A low oxalate diet handout that truly empowers patients is customized.  It enables them (you) to make decisions based on the amount of oxalates in the foods they (you) eat, or provides alternatives.  It also focuses on frequency of consumption rather than categories of oxalate levels. 

I use one that has some commonly eaten foods in each category.  It also space for writing in the foods the patient normally eats. Key information:

  • food names with serving sizes
  • recommended frequency of intake (these are maximums—“up to daily” or “up to once a week”)
  • actual oxalate levels of the foods
  • patient’s individual recommended oxalate cap per day or week
  • space to note fluid intake or other secondary target.

Research suggests that clients do best if they have a few strategies to focus on rather than a long list.  If a low oxalate diet is one of them, I prefer to also offer the reminder of a second target in the same place.

Alternatives to a Low Oxalate Diet

Consistently following a low oxalate diet is challenging for some people.  If you are eating food that is prepared for you, such as meals at work, delivered hot lunches or family meals where you aren’t involved in meal planning, you may find following a low oxalate diet does not work for you.

However, particularly if you are following a low oxalate diet due to kidney stones, there are other options!  Avoiding a few simple items (coffee, tea, chocolate, and nuts) may work for you.  Read the next post to find out what questions to ask about kidney stones and nutrition.

Walnut halves in a pan

Nuts are mostly high in oxalates.

If you are following a low oxalate diet due to hyperoxaluria, it’s vital to figure out what will work for you.  This is where talking to your health care team and a registered dietitian can help get you on track with the support you need to succeed.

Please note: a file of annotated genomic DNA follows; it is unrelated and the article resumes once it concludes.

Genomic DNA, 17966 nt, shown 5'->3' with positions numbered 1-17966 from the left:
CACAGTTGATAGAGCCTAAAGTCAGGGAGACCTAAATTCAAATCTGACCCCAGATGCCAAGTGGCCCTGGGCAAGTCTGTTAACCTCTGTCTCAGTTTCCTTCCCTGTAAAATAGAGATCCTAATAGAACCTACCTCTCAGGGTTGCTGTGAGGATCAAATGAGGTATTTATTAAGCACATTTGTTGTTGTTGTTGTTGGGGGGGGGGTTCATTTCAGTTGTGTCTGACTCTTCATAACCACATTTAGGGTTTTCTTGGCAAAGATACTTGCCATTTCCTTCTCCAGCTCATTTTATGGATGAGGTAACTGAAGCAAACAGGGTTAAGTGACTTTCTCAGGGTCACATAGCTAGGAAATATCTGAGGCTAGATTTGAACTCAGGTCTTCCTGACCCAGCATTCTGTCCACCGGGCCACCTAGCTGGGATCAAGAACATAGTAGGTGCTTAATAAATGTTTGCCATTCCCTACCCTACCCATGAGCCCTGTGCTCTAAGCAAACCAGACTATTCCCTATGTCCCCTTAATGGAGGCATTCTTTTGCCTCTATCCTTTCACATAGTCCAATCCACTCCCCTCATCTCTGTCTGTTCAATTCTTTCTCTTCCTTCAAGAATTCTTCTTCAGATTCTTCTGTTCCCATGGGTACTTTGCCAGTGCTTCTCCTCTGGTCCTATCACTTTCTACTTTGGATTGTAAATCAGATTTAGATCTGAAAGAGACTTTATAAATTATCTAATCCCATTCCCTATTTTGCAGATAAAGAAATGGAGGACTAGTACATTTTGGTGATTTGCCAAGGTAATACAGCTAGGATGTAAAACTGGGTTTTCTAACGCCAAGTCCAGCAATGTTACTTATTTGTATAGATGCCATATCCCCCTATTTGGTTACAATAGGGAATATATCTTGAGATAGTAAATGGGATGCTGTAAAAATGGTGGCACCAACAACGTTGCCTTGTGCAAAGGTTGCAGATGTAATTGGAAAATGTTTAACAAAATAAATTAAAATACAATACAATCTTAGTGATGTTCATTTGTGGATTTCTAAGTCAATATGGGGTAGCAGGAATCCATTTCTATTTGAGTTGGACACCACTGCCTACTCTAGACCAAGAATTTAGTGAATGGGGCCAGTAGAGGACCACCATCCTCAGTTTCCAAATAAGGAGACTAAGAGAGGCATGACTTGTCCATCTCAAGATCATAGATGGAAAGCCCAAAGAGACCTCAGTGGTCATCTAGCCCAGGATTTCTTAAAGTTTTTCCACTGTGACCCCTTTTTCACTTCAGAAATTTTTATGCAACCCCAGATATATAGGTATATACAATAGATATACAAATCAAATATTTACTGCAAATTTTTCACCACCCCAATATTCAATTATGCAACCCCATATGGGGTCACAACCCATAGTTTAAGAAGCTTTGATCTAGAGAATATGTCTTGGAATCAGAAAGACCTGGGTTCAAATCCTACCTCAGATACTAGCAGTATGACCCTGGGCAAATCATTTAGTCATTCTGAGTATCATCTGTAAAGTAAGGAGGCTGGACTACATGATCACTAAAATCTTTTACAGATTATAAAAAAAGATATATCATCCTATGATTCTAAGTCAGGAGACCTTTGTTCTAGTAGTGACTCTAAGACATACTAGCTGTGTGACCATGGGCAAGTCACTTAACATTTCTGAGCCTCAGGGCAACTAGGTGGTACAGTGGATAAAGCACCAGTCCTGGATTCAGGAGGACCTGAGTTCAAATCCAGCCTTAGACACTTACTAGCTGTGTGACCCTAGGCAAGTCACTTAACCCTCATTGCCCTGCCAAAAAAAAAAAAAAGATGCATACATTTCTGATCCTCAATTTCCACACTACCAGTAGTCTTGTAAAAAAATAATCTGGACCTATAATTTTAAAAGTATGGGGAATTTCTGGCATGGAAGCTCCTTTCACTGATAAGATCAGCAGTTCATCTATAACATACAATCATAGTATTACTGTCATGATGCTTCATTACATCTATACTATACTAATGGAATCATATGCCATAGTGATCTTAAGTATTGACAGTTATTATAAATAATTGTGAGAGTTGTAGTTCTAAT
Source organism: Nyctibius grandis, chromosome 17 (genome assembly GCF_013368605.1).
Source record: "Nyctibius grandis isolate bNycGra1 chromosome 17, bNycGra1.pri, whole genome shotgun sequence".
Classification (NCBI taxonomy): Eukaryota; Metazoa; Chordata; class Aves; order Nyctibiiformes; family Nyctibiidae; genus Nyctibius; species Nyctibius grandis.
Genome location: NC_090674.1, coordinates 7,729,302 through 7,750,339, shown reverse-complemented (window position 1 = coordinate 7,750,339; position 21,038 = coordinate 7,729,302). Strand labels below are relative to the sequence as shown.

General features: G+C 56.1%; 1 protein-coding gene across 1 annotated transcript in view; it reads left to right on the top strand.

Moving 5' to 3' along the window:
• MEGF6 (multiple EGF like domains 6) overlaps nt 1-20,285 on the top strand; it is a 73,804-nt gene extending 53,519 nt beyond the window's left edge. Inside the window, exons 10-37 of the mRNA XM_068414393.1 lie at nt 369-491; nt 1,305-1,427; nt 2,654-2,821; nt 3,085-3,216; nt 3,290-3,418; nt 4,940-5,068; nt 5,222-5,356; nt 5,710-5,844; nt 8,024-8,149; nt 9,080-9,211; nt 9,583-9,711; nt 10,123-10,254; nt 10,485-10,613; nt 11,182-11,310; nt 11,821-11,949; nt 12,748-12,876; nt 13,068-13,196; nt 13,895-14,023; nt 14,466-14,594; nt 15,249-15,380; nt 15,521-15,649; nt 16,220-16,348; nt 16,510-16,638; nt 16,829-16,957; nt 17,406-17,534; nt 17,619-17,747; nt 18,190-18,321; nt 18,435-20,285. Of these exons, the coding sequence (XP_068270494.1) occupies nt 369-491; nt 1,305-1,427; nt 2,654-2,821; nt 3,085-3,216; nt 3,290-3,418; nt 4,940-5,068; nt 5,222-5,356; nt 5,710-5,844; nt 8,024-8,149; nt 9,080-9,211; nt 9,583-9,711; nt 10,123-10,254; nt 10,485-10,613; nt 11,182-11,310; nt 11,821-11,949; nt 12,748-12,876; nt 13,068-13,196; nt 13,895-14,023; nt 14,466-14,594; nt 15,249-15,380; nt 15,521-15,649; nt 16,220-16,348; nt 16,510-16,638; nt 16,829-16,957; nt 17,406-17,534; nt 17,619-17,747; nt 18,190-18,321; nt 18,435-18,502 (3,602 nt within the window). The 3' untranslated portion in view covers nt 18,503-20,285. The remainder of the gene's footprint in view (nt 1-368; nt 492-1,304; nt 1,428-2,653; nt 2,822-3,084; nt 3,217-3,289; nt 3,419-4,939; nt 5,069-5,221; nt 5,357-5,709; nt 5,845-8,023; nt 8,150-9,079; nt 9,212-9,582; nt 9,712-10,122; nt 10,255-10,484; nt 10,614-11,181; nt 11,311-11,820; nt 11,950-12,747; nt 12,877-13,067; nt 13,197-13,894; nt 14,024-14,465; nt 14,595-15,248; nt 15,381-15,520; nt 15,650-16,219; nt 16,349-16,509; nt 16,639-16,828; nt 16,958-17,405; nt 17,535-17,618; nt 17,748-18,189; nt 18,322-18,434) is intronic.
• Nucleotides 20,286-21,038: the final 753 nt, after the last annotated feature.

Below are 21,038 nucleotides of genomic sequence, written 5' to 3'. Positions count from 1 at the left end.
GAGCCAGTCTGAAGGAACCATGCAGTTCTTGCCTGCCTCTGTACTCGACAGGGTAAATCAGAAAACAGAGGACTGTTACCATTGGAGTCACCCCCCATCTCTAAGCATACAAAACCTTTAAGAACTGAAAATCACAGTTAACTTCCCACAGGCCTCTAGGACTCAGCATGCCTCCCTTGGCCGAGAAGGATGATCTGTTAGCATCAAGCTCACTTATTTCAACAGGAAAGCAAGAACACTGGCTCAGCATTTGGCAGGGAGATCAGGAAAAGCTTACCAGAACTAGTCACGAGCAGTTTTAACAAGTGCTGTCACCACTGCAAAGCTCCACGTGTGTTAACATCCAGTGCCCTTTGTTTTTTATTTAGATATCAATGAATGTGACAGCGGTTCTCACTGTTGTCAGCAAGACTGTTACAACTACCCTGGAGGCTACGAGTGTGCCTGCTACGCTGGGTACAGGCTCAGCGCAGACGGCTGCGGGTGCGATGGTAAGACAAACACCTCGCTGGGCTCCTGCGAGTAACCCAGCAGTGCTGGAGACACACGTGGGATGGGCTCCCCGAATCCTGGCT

What You Can Do About Low Oxalate Diet Handouts

If you are on a low oxalate diet:

  • Discuss how limited you feel in your diet with your health care provider.
  • Ask for a referral to a dietitian with experience with low oxalate diets (often, these are general practice dietitian who receive referrals from urology clinics or those who work with patients with autism).
  • Watch for the next post with key questions to see if there are other nutrition concerns related to kidney stones that your health care provider can answer. 

If you provide patient care:

  • Review your handout.  Consider revising it or emailing me (stephanie.bostic@gmail.com) for permission to use mine.
  • Work specific oxalate levels of foods that patients eat regularly into your counseling.  
  • Write in specific values that are relevant to that patient.
  • Print or save the Harvard Excel Spreadsheet with oxalate levels and serving sizes for your reference. Try using the oxalate database, too.

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In Summary

  • Oxalates are found in many foods. The amounts of oxalates may vary notably between similar foods.
  • A low oxalate diet may not be best nutrition strategy for someone with kidney stones. Other people may benefit from it.
  • Information can empower people who must follow a low oxalate diet, so they can eat a wider variety of foods.

Still have questions? Get in touch!